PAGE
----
Safe storage for hydrogenand gas in pressure vessels

Current research

© Fraunhofer IKTS
Instrumented pressure vessel made of wrapped fiber composite material, used in the automotive industry.
© Fraunhofer IKTS
Recorded sensor signal of a monitoring system including visualization of a structural change.

Mobility for tomorrow


Various drive concepts exist for tomorrow’s low-emission mobility. Among them are those using fuel cells, offering considerable advantages compared to battery-powered systems in terms of range and refueling times, which is why their development is currently being pursued by numerous automobile manufacturers. The necessary hydrogen can be produced under ecologically acceptable conditions by using renewable energy sources. The pressure vessel is the essential component for storing the liquid hydrogen in a vehicle (Figure 1).


Pressure vessels made of fiber composite material


Even in gas-powered vehicles, the standard steel tanks, which were widely used until recently, are currently being superseded by pressure tanks made of fiber-composite material (CFRP). They boast a lightweight construction as well as outstanding properties under cyclic load. The integrity of the pressure vessel must be ensured not only under cyclic loads when refueling or removing the hydrogen, but also in a damage event, e.g. in a rear-end collision. This can be assured through the permanent monitoring (termed “structural health monitoring”) of the tank.



Services offered


At Fraunhofer IKTS, a monitoring and sensor system is available that can examine complex components made of fiber-reinforced composite material, such as wrapped pressure vessels, for structural changes. The monitoring system is designed and optimized on the basis of a simulation that models the measuring procedure. Extensive and complex laboratory testing can thus be simplified or even partly replaced by computer-aided investigations. Based on the results of optimization efforts, piezoelectric transducers are either integrated directly into the component during production or applied subsequently. For the measurement, actively excited ultrasound waves are applied on the component. These so-called guided waves are received passively by transducers, which are not active transmitting at that moment. These continuous or periodic pitch-catch measurements are performed on all paths between the transducers attached to the component.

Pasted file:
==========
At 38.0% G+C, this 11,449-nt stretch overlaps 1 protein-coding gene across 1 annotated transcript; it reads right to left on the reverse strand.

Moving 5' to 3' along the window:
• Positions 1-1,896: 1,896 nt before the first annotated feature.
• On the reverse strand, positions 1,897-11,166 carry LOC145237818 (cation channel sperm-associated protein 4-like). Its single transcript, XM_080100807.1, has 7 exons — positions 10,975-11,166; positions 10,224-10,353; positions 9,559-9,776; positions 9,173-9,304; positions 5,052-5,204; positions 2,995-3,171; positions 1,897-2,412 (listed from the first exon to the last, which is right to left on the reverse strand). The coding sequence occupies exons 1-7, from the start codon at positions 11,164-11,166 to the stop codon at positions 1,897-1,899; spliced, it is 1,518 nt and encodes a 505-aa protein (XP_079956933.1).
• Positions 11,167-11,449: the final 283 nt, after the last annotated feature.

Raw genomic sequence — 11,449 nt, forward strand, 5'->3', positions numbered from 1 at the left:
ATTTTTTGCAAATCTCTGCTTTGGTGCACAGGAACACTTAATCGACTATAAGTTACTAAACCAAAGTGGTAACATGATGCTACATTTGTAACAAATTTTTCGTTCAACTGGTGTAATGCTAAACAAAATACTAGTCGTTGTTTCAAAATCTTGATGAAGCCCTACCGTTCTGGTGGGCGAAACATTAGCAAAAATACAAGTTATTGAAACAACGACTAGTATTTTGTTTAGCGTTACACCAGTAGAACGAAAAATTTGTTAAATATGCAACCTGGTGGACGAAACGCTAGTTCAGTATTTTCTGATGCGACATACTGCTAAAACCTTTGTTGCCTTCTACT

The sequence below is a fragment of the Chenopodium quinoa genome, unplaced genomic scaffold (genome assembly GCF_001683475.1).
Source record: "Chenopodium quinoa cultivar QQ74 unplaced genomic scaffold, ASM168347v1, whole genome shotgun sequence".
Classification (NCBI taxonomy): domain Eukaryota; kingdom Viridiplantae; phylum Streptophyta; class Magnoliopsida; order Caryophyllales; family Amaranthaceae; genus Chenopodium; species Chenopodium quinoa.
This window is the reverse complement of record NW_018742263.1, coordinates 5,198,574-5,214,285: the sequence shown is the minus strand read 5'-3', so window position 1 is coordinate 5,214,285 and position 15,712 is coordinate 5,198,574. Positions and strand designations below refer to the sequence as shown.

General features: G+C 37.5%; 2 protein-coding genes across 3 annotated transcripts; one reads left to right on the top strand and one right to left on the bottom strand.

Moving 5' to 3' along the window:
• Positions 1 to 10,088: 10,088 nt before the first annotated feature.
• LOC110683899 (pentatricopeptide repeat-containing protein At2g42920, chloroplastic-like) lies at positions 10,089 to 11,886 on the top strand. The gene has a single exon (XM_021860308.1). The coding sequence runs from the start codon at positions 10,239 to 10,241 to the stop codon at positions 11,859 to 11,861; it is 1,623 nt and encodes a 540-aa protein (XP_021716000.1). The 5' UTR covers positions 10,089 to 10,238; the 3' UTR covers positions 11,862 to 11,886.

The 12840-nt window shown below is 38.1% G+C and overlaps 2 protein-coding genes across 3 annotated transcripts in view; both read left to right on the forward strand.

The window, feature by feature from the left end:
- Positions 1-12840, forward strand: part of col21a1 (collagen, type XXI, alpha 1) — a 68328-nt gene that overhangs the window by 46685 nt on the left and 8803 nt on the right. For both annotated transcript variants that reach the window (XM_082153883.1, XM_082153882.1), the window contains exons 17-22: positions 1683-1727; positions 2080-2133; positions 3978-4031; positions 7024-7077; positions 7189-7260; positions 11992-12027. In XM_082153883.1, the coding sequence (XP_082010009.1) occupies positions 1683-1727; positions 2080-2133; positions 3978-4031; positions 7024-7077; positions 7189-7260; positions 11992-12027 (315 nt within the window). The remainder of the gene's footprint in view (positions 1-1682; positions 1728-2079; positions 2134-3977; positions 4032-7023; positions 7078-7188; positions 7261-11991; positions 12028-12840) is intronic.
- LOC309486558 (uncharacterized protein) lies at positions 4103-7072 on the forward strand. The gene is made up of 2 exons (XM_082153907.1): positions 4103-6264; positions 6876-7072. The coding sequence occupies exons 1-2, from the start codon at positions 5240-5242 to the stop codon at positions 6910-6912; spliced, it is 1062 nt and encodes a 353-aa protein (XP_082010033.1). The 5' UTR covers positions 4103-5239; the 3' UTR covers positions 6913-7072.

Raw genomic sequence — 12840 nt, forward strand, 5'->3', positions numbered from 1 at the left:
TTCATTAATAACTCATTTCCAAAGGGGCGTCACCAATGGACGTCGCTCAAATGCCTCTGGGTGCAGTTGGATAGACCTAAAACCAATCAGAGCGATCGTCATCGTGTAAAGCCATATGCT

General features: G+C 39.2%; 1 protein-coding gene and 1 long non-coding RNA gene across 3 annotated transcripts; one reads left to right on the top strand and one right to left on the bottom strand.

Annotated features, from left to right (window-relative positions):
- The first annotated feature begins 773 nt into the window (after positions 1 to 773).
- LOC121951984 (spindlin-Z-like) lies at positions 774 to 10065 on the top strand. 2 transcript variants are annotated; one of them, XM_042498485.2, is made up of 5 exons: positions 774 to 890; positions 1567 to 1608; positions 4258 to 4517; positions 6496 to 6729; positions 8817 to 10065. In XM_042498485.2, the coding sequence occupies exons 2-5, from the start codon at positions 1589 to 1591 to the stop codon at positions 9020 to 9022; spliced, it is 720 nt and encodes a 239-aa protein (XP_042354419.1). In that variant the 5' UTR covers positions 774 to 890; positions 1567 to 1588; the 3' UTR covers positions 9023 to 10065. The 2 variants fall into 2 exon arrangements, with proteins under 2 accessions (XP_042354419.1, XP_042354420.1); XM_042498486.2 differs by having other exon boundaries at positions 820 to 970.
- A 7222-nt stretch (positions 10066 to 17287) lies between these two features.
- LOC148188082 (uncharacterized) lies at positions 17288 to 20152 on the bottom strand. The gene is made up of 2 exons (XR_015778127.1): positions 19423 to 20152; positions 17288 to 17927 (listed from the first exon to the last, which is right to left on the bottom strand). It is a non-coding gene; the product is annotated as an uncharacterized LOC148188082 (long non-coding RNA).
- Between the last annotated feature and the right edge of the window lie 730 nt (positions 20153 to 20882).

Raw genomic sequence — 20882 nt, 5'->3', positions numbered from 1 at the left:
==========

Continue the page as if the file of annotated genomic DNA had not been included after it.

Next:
In the case of a structural change, significant deviations of the measurement signals from undamaged conditions can be observed on several paths. Subsequent data analysis enables structural changes and damage to be detected, localized, classified and, finally, visualized (Figure 2).